The Gilmore Blog
Published February 29, 2016
“Diehl is a player of rare fluidity and consummate clarity… This is jazz at its very best.”
The Huffington Post praised upcoming Festival performer Aaron Diehl’s latest album, “Space Time Continuum,” in a review posted Feb. 22. This comes after accolades from The Wall Street Journal and The New York Times. Read the review below.
Tickets are going fast for Diehl’s upcoming jazz trio performances at Bell’s – the 6:30 PM concert is sold out, but tickets remain for the 9 PM performance.
Aaron Diehl is originally from Columbus, Ohio, started playing piano when he was seven years old and has never looked back. He was named “outstanding soloist” at the Jazz at Lincoln Center’s “Essentially Ellington” competition in 2002, was picked up by Wynton Marsalis’ for his Septet for their European tour in 2003 and graduated Julliard in 2007. He has studied with master pianist Kenny Barron and has worked most notably with the fine singer Cecile McLorin Savant, Warren Wolfe, drummer Matt Wilson and vibraphonist Warren Wolf. In 2013 he was recognized by the Jazz Journalists Association with their best “Up and Coming Artist” award.
So it should be no surprise that at age thirty, Diehl is coming into his own as a composer and player. His most recent release Space and Time Continuum is a case in point. The album features eight songs, all but two of them Diehl compositions. Each a study in Diehl’s approach to be inclusive of the canon while at the same time transcending it. It is a thoroughly enjoyable album from an artist that continues to surprise.
The opening title “Uranus” is a Walter Bishop Jr. composition that is steeped in the hard bop tradition. Diehl is joined by his pliant rhythm section of David Wong on bass and Quincy Davis on drums. The opening is precise and jaunty with Davis’ drums and cymbals punctuating confidently and Wong’s solo warm and buoyant. When the group freely swings it’s a pleasure to behold. Diehl is a player of rare fluidity and consummate clarity. His notes are fleet, but not rushed and his ideas are thoughtful and original.
On the marvelously evocative “The Steadfast Titan” the film noir mood is set with a quivering bowed bass and piano introduction that sets the stage perfectly for the bellowing baritone of Joe Temperley. The eighty five year old Temperley replaced Harry Carney in the baritone seat in Duke Ellington’s Orchestra and now resides in the Jazz at Lincoln Center Orchestra. The moody tone of his horn in combination with the deft writing of Diehl is just pure magic. This is jazz at its very best. The song could easily be confused with a Mancini score for a detective movie.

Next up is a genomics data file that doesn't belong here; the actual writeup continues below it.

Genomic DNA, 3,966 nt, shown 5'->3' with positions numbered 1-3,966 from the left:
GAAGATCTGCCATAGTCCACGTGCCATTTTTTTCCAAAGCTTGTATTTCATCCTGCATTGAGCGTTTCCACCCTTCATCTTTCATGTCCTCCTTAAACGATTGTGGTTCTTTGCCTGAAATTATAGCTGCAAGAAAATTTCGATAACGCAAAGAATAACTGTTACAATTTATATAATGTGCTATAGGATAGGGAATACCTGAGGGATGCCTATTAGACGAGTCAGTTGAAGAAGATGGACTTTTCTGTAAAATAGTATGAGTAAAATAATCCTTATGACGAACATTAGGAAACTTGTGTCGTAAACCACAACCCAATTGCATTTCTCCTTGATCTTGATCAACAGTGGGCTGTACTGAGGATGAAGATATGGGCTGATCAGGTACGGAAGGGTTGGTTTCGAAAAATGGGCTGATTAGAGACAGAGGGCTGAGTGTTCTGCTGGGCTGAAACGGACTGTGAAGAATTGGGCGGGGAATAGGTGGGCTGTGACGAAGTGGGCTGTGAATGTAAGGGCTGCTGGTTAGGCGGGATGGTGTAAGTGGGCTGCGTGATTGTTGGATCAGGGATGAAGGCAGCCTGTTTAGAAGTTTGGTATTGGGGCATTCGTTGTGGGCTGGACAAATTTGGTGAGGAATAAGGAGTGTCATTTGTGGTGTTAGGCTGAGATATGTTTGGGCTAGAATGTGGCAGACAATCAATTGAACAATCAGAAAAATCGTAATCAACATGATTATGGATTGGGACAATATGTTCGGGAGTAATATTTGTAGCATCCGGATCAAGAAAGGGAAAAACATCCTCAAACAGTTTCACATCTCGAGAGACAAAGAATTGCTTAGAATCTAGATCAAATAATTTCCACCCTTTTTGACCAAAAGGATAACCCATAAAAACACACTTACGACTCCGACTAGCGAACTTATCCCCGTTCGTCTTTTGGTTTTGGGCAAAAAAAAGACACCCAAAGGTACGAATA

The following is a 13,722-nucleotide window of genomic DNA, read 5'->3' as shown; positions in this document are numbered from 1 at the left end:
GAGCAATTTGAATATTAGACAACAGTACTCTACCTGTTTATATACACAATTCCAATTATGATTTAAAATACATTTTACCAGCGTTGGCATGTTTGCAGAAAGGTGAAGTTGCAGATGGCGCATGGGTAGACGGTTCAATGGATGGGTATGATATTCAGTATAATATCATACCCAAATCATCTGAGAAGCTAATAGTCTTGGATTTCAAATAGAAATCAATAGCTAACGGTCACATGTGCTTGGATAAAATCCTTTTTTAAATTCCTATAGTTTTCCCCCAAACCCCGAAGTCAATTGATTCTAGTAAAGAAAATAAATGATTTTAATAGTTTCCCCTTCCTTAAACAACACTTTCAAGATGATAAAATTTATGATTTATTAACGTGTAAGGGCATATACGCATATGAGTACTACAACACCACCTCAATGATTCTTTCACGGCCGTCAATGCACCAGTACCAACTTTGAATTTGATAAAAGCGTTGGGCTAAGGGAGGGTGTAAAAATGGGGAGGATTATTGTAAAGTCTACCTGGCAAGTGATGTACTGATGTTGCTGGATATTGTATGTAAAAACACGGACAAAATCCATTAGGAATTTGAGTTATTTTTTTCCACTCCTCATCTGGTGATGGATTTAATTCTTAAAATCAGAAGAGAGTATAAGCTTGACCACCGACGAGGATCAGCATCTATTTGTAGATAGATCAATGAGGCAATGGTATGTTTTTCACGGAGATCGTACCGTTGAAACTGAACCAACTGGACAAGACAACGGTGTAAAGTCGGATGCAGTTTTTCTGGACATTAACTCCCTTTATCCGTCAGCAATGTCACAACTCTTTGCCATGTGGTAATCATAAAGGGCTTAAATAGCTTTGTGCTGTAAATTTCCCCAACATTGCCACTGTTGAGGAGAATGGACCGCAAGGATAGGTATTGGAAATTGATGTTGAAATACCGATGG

Diehl’s compositional acumen is on display with his homage to the Back to the Future trilogy “Flux Capacitor.” This thoroughly modern tune is juxtaposed nicely with the uncannily inspired breathy saxophone sound of guest soloist Stephen Riley on tenor. Riley’s beautifully warm and reedy tone is reminiscent of Getz or Webster.
“Organic Consequence” was written with guest saxophonist Benny Golson in mind. The eighty-seven year old Golson is an institution onto himself and Diehl’s composition features him and trumpeter Bruce Harris in a sweet tandem stroll at the opening. Diehl’s first solo is an oblique affair with Monkish elements. Golson’s solo is unmistakable in its warmth and elegance-not probing so much as confidently leading the way. The entire ensemble is in its element on this extended suite, Wong’s bass and Davis’ drums prominently managing the pulse throughout.
Diehl takes the listener on a luscious, semi-classical ride with “Kat’s Dance” composed by Adam Birnbaum. Ethan Iverson’s liner notes described Diehl’s arrangement of the composition as a 6/4 Bolero. Diehl’s piano is the perfect counterpoint to the hushed, whispered tone of Stephen Riley’s saxophone. The two dance through the piece with an understated elegance that mesmerizes. Iverson suggests it’s the perfect “music to have a martini to.” I totally agree.
“Santa Maria” open the with a mournful bowed bass solo over which Davis tastefully layers accents of shimmering cymbals and muffled toms. The song morphs into a more traditional walking bass line driven, Spanish influenced vamp where Diehl shows his ability to change the tone of his piano voicings to adapt to the changing feeling of his arrangement-a superb demonstration of a polished, in sync trio.
Diehl’s facility on the keyboard is on full display on the romping, Tatumesque “Broadway Boogie Woogie,” a two minute testament to unrestrained burning. The trio executes with equal aplomb making it look all too easy.
The closing song is the album’s title “Space and Time Continuum” with vocals by Charnee Wade and lyrics by Diehl’s friend Cecile McLorin Savant. Diehl’s lone somber piano chords lead to Wade’s melancholic c voice which has a resonant timbre that she delivers in a languishing cry that drips with emotion. After the mournful dirge has run its course, Diehl ups the tempo in a spirited four/ four vamp that introduces alternating solos by Harris’ on muted trumpet and a restrained Golson on tenor. Wade introduces some scat that interweaves with the two horns to the coda in a free swinging finale.